JIS News

The National Policy for Senior Citizens is to be revised, as the number of seniors is expected to double from 10 per cent of the population at the time the policy was crafted in 1997, to 20 per cent in the year 2020.
“The policy is due for revision, and without question there is an acknowledgement that it has to be reviewed,” Minister of State in the Ministry of Labour and Social Security, Andrew Gallimore, has said.
In an interview with JIS News, the State Minister said the decision to review the policy is in keeping with the view that seniors have an active role to play in nation building, and as such should be provided with the framework to guide and inform their effort.
“We are trying to highlight our seniors. They are no longer the old people we knew in the past. Our seniors are younger in their ability than we perceived them to be; it is the time of active ageing. Our seniors are living longer and they are healthier and stronger and there is still a tremendous contribution that they have to make and all these programmes help to highlight that and hence the revision of the policy,” he asserted.
The National Policy for Senior Citizens was tabled in the House of Representatives on March 12, 1997, by the then Minister of Labour, Social Security and Sports, Portia Simpson Miller.
The policy envisages a developmental approach for senior citizens, and stresses the importance of considering seniors in strategies for national development. The document takes note of the recommendations of several international meetings since 1990, including the Beijing conference and the Social Summit in Denmark. It is also in keeping with the 1982 Vienna Plan of Action and the 1991 United Nations (UN) Global Targets and Principles.
A first in the region, the policy has attracted wide international attention. Chairman of the National Council, Beverley Hall Taylor, has been invited to several international fora to discuss the document and a number of countries have asked for Jamaica’s assistance in shaping their own policy for senior citizens.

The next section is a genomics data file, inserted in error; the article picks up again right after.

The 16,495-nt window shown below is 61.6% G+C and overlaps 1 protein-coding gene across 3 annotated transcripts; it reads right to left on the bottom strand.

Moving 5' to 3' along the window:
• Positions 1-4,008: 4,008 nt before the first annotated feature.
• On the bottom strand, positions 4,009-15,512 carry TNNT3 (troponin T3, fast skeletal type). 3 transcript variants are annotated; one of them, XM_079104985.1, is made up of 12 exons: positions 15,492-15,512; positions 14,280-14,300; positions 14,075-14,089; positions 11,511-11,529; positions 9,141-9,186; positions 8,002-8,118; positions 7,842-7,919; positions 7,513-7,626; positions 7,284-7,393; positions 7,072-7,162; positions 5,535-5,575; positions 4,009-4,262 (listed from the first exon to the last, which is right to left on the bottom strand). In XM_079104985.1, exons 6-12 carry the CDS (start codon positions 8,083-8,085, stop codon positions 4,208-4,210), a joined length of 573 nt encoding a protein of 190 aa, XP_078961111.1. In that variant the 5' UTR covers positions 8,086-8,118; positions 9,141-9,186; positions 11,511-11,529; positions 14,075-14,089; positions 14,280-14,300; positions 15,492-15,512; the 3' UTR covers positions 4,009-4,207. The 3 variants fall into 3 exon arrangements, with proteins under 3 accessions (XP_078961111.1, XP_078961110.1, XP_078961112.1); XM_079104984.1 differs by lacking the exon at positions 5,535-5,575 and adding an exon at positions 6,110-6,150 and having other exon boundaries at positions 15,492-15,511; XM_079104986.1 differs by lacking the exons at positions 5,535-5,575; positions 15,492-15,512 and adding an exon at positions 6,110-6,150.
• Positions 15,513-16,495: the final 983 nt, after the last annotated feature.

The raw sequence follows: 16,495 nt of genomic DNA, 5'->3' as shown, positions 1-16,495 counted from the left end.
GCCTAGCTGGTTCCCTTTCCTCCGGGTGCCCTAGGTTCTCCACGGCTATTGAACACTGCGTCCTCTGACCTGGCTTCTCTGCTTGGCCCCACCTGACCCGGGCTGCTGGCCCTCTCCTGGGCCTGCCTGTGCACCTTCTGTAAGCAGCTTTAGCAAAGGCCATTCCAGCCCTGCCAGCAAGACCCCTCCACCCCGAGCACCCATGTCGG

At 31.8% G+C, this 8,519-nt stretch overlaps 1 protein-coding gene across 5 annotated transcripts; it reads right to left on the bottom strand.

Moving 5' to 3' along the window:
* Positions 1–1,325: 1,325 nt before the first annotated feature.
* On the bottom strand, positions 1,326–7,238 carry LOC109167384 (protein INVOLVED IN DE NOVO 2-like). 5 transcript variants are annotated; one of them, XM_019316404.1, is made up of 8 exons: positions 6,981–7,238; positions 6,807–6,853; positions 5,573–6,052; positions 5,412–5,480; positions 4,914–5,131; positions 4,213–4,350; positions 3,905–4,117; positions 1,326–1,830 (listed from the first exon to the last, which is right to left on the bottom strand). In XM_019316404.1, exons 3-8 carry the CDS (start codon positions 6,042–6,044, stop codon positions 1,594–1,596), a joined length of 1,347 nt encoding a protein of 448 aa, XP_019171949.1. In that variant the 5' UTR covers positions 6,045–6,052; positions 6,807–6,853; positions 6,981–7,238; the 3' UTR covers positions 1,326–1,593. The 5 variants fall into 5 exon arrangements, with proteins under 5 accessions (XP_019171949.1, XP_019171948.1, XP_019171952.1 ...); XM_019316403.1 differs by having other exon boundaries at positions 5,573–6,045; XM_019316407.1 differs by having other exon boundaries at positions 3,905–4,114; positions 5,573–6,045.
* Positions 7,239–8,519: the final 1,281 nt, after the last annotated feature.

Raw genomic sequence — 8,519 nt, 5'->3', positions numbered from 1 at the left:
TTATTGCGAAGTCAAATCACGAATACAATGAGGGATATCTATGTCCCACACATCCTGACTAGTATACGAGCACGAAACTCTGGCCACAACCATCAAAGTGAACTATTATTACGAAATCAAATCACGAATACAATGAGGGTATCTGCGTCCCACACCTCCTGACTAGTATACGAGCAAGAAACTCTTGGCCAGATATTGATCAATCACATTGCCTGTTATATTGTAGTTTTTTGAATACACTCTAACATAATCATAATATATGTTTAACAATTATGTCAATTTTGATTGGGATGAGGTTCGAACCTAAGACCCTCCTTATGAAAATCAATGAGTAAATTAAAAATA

The main goal of the policy is to meet the challenge of a growing, healthier and more active senior citizen population, by ensuring that those in need are assisted, and protected from abuse and violence.
It also states that the Government of Jamaica recognises that the progressive ageing of the society and the continuing increase in the senior citizen population, both in absolute and proportional terms, are inevitable.
According to the policy document, the situation of senior citizens will not be just one of providing protection, care and residential services, but also of the involvement and participation of the senior citizen in the national development process.
The policy, in particular, looked at providing senior citizens with protection and care, physically and mentally, through appropriate support services, while preserving their human dignity and providing the circumstances to live worthwhile lives; guaranteeing proper resource allocation for the social and economic welfare of senior citizens, while appropriately respecting their rights, responsibilities and roles; and encouraging formal and informal services for senior citizens, which recognise the family as the fundamental unit linking the generations, and enhancing the ability of the seniors to remain in the family.
The principles on which the policy is based include individuality, independence, choice, accessibility, role changes, productive ageing, family care, and dignity.